Pro-China Network Spams YouTube with Propaganda About the U.S., Taiwan, and Ukraine

Bill Hinton Photography/Getty Images, Youtube/Wikipedia

Google’s Threat Analysis Group (TAG) on Thursday published a report about a pro-China entity known as “Dragonbridge” or “Spamouflage Dragon” that flooded YouTube and other platforms with tens of thousands of messages last year.

Many of the messages were efforts to push Chinese Communist Party propaganda, such as criticism of Hong Kong pro-democracy activists.

TAG described Dragonbridge as a “spammy influence network linked to China” that created a huge number of dummy accounts on platforms like YouTube, Blogger, and AdSense, then used these accounts to pump out a blizzard of “low-quality content” mixed with some “messaging that pushes pro-China views.”

Much of the low-quality content was utter nonsense – clips of “animals, landscapes, food, sports, and other content” characterized by “garbled audio, poor translations, malapropisms, and mispronunciations.” Sometimes the creators made lazy mistakes such as forgetting to pull the standard gibberish “lorem ipsum” placeholder text from videos.

The sheer volume of these half-baked smokescreen posts made Dragonbridge the most prolific spammer Google took action against last year. TAG reported that at least 100,000 accounts associated with the network have been shut down.

As for the propaganda content, TAG said it “spanned a wide range of news topics – ranging from China’s [coronavirus] response to the war in Ukraine – and included a higher volume of content critical of the U.S.” than in previous years.

“The actor has primarily targeted Chinese speakers, but some narratives were in English and other languages,” the Google technicians reported. ”Pro-China content included narratives praising China’s pandemic response, criticism of pro-democracy protests, and significantly in 2022, more strident support for unification with Taiwan.”

TAG said Dragonbridge was “persistent and adaptable,” constantly experimenting with more sophisticated tactics, such as human voice narration instead of computer-generated monotonous voices, animated cartoons, and political content injected into beauty and cooking videos.

The network was responsive to current events, dramatically increasing its activity during Beijing’s temper tantrum over former House Speaker Nancy Pelosi’s visit to Taiwan in July, especially after China retaliated by surrounding Taiwan with provocative military drills

TAIPEI, TAIWAN - AUGUST 03: Speaker of the U.S. House Of Representatives Nancy Pelosi (D-CA), center left, speaks Taiwan's President Tsai Ing-wen, center right, after arriving at the president's office on August 03, 2022 in Taipei, Taiwan. Pelosi arrived in Taiwan on Tuesday as part of a tour of Asia aimed at reassuring allies in the region, as China made it clear that her visit to Taiwan would be seen in a negative light. (Photo by Chien Chih-Hung/Office of The President via Getty Images)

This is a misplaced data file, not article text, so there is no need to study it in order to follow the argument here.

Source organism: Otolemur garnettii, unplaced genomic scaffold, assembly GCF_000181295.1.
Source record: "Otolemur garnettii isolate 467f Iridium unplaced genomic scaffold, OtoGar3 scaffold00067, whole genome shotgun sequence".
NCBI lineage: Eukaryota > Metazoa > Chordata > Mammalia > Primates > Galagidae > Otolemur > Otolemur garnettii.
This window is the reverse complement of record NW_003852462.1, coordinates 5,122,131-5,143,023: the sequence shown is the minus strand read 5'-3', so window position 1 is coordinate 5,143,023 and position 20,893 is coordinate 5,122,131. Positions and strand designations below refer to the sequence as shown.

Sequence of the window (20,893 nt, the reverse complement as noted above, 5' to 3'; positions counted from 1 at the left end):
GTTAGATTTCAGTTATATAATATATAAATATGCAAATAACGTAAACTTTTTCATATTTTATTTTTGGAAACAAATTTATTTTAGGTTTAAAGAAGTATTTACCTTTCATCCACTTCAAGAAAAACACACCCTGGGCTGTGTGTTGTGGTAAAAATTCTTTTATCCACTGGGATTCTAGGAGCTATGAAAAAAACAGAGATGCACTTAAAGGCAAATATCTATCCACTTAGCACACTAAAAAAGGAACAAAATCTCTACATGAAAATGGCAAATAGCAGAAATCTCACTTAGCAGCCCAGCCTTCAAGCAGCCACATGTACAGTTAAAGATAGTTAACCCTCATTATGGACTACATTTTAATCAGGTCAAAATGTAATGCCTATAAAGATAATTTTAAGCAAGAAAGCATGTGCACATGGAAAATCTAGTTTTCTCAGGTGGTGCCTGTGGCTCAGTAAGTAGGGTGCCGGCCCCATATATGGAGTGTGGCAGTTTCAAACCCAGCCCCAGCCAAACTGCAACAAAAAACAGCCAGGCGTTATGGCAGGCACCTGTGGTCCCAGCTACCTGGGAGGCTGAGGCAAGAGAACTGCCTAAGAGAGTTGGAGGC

Speaker of the U.S. House Of Representatives Nancy Pelosi (D-CA), center left, speaks Taiwan’s President Tsai Ing-wen, center right, after arriving at the president’s office on August 03, 2022 in Taipei, Taiwan. (Photo by Chien Chih-Hung/Office of The President via Getty Images)

During this period, TAG said Dragonbridge stopped churning out meaningless spam, began using hashtags intelligently to link its posts together, and focused on “topical, high-production-value content.” A good deal of this content consisted of videos glorifying Communist China’s military, the People’s Liberation Army (PLA).

Dragonbridge also became more focused and active during the 2022 U.S. midterm elections, attempting to “spread narratives highlighting US political divisions, potential for political violence, and threats to democracy.” Some of these posts were disguised to look like clips pulled from American news programs.

Cybersecurity firm Mandiant, which also monitored the activities of Dragonbridge, said the group also tried to pass off Chinese government-linked hackers as U.S. government operators, and promoted theories that the U.S. sabotaged the Nord Stream gas pipelines. 

Mandiant noted that one of the Dragonbridge posts that tried to paint Chinese hackers as U.S. agents was a carefully-doctored real news item from Radio Free Asia (RFA). Dragonbridge also tried doctoring posts to impersonate Intrusion Truth, a watchdog group that monitors Chinese cyber threats. 

Last June, Mandiant noticed a surge of Dragonbridge activity that attempted to disrupt rare-earth mining activity by countries other than China. The group launched propaganda attacks against American, Australian, and Canadian mining companies, using messages that were purportedly written by “concerned citizens” in those countries.

One of the most interesting things about Dragonbridge is what an utter failure it was. TAG seemed almost surprised by what a huge flop the whole endeavor was. Most of the network’s YouTube channels had no subscribers, 80 percent of its videos had fewer than a hundred views, and its blog posts were typically read less than a dozen times each. Even the bulk of that meager engagement came from other Dragonbridge accounts, not outside audience members.

TAG speculated that Dragonbridge never built an “organic audience” because so much of its content is random and unwatchable junk, which raises the question of why a group capable of producing better content would sabotage itself by making prospective audience members believe there was little reason to follow its channels.

Mandiant concluded that Dragonbridge should remain a “priority for monitoring” despite its lack of success, due to its “boldness and interest in influencing real-world activity.”


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